Secret documents say Markov's killer was given a medal





The assassination of the journalist Georgi Markov in London in 1978 by a man wielding a poison-tipped umbrella was one of the most infamous episodes of the Cold War and brought relations between Britain and Bulgaria to breaking point. Thirty years on, with the Bulgarian authorities closing the case on the anniversary of the dissident's death this Thursday, secret official documents have uncovered the truth behind the killing.

The papers, from the archives of Bulgaria's National Intelligence Service reveal how discussions about the assassination took place between the KGB and the Bulgarian intelligence services. They show how the suspected killer, Francesco Gulino (also spelt Gullino and Giullino), referred to as Agent Piccadilly, was given the mission and later decorated for his services. Among the documents is a secret agreement between Bulgarian intelligence and the KGB, whereby Russia would provide fast-acting poisons and devices for their delivery.

Several classified documents relating to the assassination, secured after a three-year legal battle by the Bulgarian journalist Hristo Hristov, are to be published in Bulgaria's Dnevnik newspaper this week.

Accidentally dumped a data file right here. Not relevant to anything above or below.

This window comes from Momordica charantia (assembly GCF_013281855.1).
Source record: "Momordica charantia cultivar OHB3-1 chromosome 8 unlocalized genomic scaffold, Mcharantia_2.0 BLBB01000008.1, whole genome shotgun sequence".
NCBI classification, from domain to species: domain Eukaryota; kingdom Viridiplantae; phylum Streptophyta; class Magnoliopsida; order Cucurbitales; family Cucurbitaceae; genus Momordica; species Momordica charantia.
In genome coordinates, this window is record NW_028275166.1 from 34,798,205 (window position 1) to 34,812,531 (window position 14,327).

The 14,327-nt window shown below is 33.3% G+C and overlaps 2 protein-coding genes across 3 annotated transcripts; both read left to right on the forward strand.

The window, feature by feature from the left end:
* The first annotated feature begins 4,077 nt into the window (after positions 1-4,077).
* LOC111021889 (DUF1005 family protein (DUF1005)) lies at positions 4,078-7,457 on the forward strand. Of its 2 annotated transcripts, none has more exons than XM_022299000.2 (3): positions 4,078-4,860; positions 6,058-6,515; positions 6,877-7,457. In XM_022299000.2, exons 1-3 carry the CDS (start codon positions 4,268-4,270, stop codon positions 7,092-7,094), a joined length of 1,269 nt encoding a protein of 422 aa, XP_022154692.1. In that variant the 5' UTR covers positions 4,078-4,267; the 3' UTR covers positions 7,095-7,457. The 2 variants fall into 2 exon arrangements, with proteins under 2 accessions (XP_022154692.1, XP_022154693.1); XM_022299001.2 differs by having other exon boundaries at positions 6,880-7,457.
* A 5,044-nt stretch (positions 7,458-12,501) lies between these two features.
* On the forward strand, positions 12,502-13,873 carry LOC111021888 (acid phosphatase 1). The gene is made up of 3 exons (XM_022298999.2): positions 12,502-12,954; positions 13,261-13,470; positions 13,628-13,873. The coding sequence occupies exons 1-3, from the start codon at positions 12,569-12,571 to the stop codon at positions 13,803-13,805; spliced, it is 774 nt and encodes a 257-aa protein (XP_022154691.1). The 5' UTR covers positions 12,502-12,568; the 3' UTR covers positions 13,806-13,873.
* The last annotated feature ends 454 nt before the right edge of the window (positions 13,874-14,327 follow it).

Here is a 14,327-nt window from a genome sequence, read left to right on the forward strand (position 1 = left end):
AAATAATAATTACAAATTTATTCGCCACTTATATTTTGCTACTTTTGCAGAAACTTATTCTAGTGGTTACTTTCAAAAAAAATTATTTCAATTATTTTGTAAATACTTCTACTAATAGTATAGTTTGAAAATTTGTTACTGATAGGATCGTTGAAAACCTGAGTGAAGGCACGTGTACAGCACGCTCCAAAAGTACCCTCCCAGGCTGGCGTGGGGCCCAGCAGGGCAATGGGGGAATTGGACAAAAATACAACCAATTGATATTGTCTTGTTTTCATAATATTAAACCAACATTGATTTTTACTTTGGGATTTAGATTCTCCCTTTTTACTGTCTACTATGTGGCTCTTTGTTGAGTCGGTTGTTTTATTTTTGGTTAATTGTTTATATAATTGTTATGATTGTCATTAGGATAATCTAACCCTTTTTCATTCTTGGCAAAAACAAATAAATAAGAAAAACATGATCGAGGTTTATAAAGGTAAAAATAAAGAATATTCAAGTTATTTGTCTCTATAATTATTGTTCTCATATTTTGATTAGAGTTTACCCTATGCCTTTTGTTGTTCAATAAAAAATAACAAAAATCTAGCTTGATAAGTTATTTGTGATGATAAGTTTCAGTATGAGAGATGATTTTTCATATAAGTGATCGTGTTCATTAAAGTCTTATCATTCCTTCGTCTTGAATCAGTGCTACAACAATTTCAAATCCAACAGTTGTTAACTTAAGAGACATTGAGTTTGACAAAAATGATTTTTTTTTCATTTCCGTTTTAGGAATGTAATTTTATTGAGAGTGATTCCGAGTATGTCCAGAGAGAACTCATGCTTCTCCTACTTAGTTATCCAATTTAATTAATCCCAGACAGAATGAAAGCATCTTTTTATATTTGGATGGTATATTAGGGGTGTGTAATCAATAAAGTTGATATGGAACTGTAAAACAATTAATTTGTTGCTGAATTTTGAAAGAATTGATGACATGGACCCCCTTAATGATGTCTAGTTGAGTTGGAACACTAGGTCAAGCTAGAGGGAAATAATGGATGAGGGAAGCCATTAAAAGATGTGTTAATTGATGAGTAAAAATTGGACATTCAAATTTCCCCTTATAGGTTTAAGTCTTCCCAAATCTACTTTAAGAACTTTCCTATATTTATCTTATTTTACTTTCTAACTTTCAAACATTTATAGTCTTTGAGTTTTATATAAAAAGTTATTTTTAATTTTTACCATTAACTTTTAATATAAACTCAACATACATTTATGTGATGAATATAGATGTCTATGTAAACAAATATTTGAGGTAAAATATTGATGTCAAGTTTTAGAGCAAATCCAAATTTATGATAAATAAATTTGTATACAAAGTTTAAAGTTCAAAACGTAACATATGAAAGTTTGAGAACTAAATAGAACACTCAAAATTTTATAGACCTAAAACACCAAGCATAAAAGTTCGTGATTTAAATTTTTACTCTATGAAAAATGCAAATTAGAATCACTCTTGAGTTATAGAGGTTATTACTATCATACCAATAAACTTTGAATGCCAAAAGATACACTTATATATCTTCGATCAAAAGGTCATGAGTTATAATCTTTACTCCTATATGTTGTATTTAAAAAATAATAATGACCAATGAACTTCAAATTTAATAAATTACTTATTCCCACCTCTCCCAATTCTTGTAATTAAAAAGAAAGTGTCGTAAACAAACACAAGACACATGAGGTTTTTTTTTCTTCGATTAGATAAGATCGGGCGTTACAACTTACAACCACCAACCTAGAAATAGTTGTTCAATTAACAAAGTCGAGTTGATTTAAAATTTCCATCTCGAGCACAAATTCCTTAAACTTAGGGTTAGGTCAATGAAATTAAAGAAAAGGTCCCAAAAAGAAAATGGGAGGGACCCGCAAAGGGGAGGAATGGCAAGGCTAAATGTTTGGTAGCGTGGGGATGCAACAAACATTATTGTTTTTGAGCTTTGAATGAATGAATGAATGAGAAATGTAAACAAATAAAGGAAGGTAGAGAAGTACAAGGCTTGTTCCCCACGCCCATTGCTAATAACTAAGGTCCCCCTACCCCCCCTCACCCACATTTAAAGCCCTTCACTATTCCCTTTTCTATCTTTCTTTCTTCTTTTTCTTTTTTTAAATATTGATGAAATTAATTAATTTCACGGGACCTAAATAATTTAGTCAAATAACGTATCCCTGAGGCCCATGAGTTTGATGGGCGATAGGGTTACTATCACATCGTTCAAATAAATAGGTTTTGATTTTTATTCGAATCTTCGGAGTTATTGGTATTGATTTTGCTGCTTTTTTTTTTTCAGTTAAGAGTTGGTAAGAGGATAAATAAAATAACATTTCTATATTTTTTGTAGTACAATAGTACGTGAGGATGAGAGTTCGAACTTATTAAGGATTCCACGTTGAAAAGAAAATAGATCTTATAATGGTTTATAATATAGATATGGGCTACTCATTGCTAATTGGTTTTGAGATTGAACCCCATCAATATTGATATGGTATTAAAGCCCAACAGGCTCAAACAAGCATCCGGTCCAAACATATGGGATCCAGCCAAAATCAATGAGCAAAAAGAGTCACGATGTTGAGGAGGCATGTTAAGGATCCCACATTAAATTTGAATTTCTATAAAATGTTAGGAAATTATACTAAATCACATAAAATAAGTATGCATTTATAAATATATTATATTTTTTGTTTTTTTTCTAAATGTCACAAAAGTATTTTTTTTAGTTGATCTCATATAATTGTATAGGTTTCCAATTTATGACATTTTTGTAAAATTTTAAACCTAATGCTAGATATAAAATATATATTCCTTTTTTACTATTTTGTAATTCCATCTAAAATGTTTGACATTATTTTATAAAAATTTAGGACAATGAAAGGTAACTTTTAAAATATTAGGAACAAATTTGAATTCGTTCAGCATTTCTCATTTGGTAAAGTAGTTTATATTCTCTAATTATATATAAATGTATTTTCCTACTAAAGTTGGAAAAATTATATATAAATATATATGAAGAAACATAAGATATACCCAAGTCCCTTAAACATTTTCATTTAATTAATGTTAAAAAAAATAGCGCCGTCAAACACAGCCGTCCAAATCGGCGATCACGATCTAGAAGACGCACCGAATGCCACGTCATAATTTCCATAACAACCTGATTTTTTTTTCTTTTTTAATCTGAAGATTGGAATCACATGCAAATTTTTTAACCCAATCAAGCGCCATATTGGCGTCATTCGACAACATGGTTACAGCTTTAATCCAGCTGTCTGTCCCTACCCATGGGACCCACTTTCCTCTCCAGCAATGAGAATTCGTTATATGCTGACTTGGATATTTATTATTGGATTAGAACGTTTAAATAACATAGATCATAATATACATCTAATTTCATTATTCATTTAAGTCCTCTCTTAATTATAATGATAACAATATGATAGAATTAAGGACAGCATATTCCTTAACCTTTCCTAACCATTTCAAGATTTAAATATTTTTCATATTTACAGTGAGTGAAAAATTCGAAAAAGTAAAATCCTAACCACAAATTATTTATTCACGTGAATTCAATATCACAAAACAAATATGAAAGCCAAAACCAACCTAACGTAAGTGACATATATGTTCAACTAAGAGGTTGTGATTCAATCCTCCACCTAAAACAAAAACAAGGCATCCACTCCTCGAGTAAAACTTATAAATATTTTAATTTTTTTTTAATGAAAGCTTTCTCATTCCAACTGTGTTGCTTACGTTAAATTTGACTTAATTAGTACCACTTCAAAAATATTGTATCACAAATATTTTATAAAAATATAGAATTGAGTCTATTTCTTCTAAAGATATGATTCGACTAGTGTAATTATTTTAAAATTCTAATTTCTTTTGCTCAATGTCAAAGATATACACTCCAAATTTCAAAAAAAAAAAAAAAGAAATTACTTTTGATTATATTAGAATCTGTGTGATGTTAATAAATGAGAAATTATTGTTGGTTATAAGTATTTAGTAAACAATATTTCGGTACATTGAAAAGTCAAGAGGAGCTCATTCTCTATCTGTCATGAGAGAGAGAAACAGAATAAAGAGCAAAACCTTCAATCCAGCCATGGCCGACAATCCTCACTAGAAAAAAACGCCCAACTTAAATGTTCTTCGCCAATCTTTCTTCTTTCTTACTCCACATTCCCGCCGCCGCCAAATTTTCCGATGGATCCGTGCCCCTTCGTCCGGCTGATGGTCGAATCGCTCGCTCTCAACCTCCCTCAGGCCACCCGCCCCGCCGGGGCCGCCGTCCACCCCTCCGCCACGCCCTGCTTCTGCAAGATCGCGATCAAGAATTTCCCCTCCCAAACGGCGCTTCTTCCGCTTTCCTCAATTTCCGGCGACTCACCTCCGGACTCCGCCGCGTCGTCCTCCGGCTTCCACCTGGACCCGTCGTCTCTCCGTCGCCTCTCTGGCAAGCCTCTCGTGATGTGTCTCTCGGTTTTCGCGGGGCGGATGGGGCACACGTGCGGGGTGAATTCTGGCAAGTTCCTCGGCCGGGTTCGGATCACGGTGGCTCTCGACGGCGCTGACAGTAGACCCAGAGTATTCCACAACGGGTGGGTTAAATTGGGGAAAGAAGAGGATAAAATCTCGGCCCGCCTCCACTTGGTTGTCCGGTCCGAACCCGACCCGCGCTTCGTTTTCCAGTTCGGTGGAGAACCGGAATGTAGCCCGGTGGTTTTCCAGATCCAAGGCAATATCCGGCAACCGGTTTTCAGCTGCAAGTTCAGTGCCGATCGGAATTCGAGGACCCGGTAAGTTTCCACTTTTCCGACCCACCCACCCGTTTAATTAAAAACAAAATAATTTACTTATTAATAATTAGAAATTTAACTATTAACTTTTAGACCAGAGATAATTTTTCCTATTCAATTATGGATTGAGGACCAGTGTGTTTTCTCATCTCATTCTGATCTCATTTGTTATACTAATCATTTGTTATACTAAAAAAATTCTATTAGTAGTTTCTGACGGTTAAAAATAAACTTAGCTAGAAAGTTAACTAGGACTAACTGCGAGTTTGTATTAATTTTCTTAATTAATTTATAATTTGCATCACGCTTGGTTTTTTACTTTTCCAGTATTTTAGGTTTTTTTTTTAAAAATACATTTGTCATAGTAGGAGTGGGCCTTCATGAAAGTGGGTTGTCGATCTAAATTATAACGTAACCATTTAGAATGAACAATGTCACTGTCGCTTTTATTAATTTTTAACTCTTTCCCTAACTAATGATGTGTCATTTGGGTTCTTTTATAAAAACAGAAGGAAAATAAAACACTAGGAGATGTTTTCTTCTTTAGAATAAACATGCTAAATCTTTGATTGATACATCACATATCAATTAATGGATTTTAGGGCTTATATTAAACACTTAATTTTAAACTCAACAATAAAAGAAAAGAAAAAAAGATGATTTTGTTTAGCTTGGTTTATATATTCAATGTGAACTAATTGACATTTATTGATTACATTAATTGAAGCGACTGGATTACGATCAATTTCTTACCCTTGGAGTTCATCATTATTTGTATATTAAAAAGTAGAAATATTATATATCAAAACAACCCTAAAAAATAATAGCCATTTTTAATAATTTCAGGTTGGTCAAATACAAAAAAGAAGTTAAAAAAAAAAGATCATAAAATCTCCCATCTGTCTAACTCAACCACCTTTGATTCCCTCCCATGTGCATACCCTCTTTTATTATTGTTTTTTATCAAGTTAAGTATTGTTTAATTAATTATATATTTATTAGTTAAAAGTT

Other revelations in the Bulgarian newspaper Sofia Echo suggest parallels with the case of Alexander Litvinenko, the critic of the Russian Prime Minister, Vladimir Putin, who was fatally poisoned in London in 2006.

While the Bulgarian authorities are preparing to shelve their investigations, under a 30-year statute of limitations, the Metropolitan Police remain on the case. Several visits have been made by Scotland Yard in the past two years to gain access to classified documents and interview dozens of people.


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